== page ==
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Ali, Pâwang. Pâwang Ali was created by E. Hoffmann Price (Pierre d’Artois, Honest John Carmody, Cliff Cragin, Don Cragston, Saul Epstein, Glenn Farrell, Simon Bolivar Grimes, Glenn Haley, Ishmeddin, Jim KaneMatalaa,  Average Parker, Dr. Zeng Tse-lin) and appeared in five stories in Clues Detective in 1935 and 1936, beginning with “The Dragon’s Shadow” (Clues Detective, Apr. 1935).

Pâwang Ali is a Great Detective Killer Vigilante. He is the turban-wearing, half-Malay, Muslim "Sherlock Holmes of Singapore," although he is active as far west as the French Riviera. He is “of medium stature, lean and wiry. His dark eyes were faintly slanting, steel hard, and relentless as his thin-lipped mouth and predatory nose. He was Pâwang Ali, free-lance investigator, and mortally feared by criminals because he closed cases by submitting a report which inevitably read, ‘Killed while resisting arrest.’”

Ali takes on fanatics like the anti-white rebel calling himself “the Father of Dragons.” Ali uses intuition and “the Chinese and Malay assistants who combed the dives and alleys and outlying kampongs of Singapore in search of rumors and gossip which their master patiently pieced together and interpreted. Some of his assistants were in no position to bear official scrutiny.” Ali has the Holmesian knack of deducing from details, but he makes use of other methods. He stares into a pulsing, lit globe as a means to aid him in concentration, “in bringing to his consciousness vague, hazy perceptions that lurked far back in the hidden recesses of his mind.” Ali’s Lestrade is Police Inspector Arnold Kemp of Singapore. Besides his Holmesian abilities, Ali is deadly with a kris.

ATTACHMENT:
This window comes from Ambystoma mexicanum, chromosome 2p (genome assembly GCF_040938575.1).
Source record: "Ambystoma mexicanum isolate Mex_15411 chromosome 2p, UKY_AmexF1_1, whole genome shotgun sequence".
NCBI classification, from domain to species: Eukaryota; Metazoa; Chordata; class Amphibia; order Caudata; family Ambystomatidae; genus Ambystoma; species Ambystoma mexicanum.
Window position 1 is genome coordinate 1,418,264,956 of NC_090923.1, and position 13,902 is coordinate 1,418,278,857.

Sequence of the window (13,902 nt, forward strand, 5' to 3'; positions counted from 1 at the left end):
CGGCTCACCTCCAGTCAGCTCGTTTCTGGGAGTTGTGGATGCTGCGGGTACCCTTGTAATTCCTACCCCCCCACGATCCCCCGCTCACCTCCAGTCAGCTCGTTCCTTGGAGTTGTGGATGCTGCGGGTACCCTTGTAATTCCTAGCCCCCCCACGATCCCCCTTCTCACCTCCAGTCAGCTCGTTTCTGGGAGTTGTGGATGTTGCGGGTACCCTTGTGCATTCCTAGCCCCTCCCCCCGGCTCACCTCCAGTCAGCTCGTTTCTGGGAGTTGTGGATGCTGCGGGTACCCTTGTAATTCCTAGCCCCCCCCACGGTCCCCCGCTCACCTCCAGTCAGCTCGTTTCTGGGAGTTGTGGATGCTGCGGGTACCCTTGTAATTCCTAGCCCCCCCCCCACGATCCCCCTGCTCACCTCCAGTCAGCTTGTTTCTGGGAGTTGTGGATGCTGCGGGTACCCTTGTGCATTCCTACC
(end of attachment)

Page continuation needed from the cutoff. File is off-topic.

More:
* I've included Pâwang Ali in the Best of the Encyclopedia category because the stories are fun to read. I blow hot and cold on E. Hoffmann Price's work, mostly cold, but the combination of the character and the setting and Price's skill at evoking place in a few lines works quite well in the Pâwang Ali stories. Too, the racism which is all-too-present in the pulps in POC characters written by white men and women is largely absent, or perhaps too subtle to register with a middle-aged white guy like me. Pâwang Ali is portrayed with the "psychic Asian" character trope, but his character is sufficiently sketched that he rises above stereotype and becomes himself. And, again, the stories are generally fun to read, which counts for a lot, I think. 

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